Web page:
By Pranav Prakash:
The world awoke on Thursday to the most universally recognisable obituary report since the passing of Princess Diana. The Great Barrier Reef, which had survived the last 25 million years of environmental evolution, was reported to have met its end; this, at the hands of a species that still endlessly denies the catastrophic impact that it has had on climate change over the past few decades. Later it was accurately reported that while the reef is not ‘dead’, it is indeed ‘dying’.
Researchers from the ARC Centre of Excellence for Coral Reef Studies who undertook an expedition earlier this year discovered that over a third of the corals in the Reef had already been killed and about 93% had been affected by coral bleaching. This phenomenon occurs when water that is warmer than it should be causes the corals to expel tiny algae that live in their tissues symbiotically and which typically help corals produce food through photosynthesis.
“If the corals were human, they would be on life support,” is how one expert succinctly personified the corals’ predicament. Several scientists now suspect that the corals may not be able to easily recover from the bleaching event as they have done so in the past. That we have managed to cause this much damage to the largest living structure on Earth is only as devastating as the idea that we’re still capable of such malevolence, with no end in sight.
In South Asia, Aisha, a sustainable development consultant with over a decade and a half of experience working with climate change, might see this as an anticipated sign of another impending demise closer to home.
Having lived in Maldives for most of her life, Aisha has witnessed first-hand, “the steady deterioration of the Maldivian corals“ that have served to protect the thousand or so islands of the atoll. With the islands standing at just 1.3 metres above sea level, on average, the threat that global warming poses for Maldives is greater than it is for most nations.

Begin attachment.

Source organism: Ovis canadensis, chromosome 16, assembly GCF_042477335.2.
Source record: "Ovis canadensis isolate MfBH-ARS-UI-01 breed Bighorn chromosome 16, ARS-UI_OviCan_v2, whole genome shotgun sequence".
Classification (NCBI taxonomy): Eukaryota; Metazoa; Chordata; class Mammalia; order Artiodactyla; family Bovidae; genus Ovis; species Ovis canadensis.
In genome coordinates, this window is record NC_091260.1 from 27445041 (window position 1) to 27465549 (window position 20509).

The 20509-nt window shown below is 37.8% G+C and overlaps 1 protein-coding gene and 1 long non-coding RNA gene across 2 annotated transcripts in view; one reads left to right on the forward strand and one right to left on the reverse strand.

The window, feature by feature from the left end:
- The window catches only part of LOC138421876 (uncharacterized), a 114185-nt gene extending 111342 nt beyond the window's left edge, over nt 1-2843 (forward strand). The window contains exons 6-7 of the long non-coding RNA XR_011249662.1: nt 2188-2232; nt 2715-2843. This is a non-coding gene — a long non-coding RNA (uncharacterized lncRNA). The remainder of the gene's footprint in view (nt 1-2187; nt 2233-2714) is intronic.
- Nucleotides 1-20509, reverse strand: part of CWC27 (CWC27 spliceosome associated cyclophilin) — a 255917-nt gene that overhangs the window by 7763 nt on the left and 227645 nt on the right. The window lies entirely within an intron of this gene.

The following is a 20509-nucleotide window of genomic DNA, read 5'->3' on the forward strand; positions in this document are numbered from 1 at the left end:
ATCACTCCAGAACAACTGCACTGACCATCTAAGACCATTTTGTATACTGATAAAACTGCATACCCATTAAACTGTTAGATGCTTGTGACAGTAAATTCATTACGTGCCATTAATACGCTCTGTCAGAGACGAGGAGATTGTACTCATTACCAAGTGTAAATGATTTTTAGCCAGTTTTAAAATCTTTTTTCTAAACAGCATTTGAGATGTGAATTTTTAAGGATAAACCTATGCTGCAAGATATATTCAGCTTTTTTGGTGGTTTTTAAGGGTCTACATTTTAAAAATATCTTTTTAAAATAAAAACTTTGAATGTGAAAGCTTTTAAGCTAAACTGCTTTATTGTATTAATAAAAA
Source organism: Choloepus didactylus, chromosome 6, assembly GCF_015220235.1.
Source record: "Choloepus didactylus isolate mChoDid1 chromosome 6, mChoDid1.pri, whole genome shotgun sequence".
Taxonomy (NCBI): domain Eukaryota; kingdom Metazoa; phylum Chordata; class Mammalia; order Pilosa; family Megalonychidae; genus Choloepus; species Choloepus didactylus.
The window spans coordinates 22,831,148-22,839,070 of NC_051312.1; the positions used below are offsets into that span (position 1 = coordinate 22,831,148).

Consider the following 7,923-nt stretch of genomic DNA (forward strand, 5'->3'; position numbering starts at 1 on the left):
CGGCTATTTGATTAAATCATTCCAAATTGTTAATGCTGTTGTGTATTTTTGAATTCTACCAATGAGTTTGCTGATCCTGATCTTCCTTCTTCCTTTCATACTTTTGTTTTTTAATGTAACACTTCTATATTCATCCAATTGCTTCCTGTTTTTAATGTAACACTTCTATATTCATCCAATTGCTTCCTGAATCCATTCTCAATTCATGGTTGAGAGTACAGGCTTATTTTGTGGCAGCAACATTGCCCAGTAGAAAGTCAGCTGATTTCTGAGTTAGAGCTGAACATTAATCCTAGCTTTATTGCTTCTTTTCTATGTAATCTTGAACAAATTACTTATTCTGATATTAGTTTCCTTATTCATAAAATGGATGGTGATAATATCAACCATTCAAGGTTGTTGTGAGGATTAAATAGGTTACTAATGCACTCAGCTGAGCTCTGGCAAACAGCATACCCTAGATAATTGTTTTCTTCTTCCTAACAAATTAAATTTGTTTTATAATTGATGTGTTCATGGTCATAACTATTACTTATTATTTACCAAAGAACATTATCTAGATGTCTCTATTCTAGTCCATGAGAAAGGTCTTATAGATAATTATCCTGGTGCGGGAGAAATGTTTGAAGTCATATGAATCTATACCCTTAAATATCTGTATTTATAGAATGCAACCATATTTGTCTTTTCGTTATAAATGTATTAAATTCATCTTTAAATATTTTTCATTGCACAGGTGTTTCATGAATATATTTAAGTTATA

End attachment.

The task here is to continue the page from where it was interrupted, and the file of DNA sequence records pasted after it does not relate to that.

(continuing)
The coral reefs here, in Maldives, have been subject to bleaching, which is precisely what nearly killed the Great Barrier Reef. While the historic Paris Climate Agreement at the Conference of Parties (COP 21) last year has been lauded as an impressive move toward ensuring a more sustainable future, Aisha, like many Maldivians, fears it may already be too late.
Bleaching has hit South Asia almost as hard as it has, the Pacific. Another climate expert, Ayeen, admitted prior to the 5th Asia Pacific Climate Change Adaptation Forum (APAN) in Colombo that the national fish of the Philippines has been driven to near-extinction owing to warming waters, which is the precursor to coral reef bleaching.
Many Pacific island nations hope that this year, the COP 22 scheduled to take place in Morocco in November will be as historic as the last, since the Paris conference adopted an ambitious but necessary target of limiting global temperature rise to 1.5 degrees above pre-industrial levels.
Some others have taken matters into their own hands and adopted resolutions banning the expansion of fossil fuels in their respective countries, despite the fact that the fossil fuel industry continues to be part of climate change negotiations.
The APAN conference in Colombo on October 17 has, perhaps, a far more critical issue to deliberate on, one that will undoubtedly come up as policymakers and academics discuss adaptation strategies specific to South Asia.
With the Great Barrier Reef fighting for survival, Asian countries now have both a heightened sense of urgency as well as veritable proof of the scale of damage that climate change can cause to their coral reefs. National governments rising to this challenge might hopefully save us from the tragedy of another great funeral.